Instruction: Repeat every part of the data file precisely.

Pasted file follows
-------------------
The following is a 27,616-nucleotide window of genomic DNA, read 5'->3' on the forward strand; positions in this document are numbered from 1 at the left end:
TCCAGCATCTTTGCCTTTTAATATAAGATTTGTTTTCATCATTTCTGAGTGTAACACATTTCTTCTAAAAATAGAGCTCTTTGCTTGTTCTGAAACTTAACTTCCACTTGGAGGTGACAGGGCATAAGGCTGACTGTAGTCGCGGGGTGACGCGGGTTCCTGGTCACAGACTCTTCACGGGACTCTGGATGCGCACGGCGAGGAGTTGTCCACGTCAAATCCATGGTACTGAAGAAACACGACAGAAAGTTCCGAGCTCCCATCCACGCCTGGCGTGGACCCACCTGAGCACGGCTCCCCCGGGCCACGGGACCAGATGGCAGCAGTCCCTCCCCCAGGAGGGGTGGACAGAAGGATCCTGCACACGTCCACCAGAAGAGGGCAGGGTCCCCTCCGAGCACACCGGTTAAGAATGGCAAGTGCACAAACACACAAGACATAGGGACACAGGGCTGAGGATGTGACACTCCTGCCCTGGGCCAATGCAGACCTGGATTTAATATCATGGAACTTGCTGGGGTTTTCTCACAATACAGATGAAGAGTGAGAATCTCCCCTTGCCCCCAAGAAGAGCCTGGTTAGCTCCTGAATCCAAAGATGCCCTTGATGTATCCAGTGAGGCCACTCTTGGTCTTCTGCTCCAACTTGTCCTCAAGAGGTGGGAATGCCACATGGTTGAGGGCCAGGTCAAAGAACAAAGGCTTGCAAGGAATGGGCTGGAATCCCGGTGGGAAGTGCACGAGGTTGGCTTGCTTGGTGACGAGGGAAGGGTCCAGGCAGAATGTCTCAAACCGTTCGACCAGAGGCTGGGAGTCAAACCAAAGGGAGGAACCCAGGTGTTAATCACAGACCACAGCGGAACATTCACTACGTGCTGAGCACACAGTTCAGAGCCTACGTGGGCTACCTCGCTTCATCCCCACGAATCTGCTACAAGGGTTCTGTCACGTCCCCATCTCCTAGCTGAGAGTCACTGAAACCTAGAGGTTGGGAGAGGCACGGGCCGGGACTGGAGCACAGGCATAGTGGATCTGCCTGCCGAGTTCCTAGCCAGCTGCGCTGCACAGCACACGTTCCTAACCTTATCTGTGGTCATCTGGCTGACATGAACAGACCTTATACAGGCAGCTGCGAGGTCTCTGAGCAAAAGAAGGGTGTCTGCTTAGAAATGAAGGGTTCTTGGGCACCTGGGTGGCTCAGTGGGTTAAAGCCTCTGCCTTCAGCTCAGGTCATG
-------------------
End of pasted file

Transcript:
The following is a 27,616-nucleotide window of genomic DNA, read 5'->3' on the forward strand; positions in this document are numbered from 1 at the left end:
TCCAGCATCTTTGCCTTTTAATATAAGATTTGTTTTCATCATTTCTGAGTGTAACACATTTCTTCTAAAAATAGAGCTCTTTGCTTGTTCTGAAACTTAACTTCCACTTGGAGGTGACAGGGCATAAGGCTGACTGTAGTCGCGGGGTGACGCGGGTTCCTGGTCACAGACTCTTCACGGGACTCTGGATGCGCACGGCGAGGAGTTGTCCACGTCAAATCCATGGTACTGAAGAAACACGACAGAAAGTTCCGAGCTCCCATCCACGCCTGGCGTGGACCCACCTGAGCACGGCTCCCCCGGGCCACGGGACCAGATGGCAGCAGTCCCTCCCCCAGGAGGGGTGGACAGAAGGATCCTGCACACGTCCACCAGAAGAGGGCAGGGTCCCCTCCGAGCACACCGGTTAAGAATGGCAAGTGCACAAACACACAAGACATAGGGACACAGGGCTGAGGATGTGACACTCCTGCCCTGGGCCAATGCAGACCTGGATTTAATATCATGGAACTTGCTGGGGTTTTCTCACAATACAGATGAAGAGTGAGAATCTCCCCTTGCCCCCAAGAAGAGCCTGGTTAGCTCCTGAATCCAAAGATGCCCTTGATGTATCCAGTGAGGCCACTCTTGGTCTTCTGCTCCAACTTGTCCTCAAGAGGTGGGAATGCCACATGGTTGAGGGCCAGGTCAAAGAACAAAGGCTTGCAAGGAATGGGCTGGAATCCCGGTGGGAAGTGCACGAGGTTGGCTTGCTTGGTGACGAGGGAAGGGTCCAGGCAGAATGTCTCAAACCGTTCGACCAGAGGCTGGGAGTCAAACCAAAGGGAGGAACCCAGGTGTTAATCACAGACCACAGCGGAACATTCACTACGTGCTGAGCACACAGTTCAGAGCCTACGTGGGCTACCTCGCTTCATCCCCACGAATCTGCTACAAGGGTTCTGTCACGTCCCCATCTCCTAGCTGAGAGTCACTGAAACCTAGAGGTTGGGAGAGGCACGGGCCGGGACTGGAGCACAGGCATAGTGGATCTGCCTGCCGAGTTCCTAGCCAGCTGCGCTGCACAGCACACGTTCCTAACCTTATCTGTGGTCATCTGGCTGACATGAACAGACCTTATACAGGCAGCTGCGAGGTCTCTGAGCAAAAGAAGGGTGTCTGCTTAGAAATGAAGGGTTCTTGGGCACCTGGGTGGCTCAGTGGGTTAAAGCCTCTGCCTTCAGCTCAGGTCATG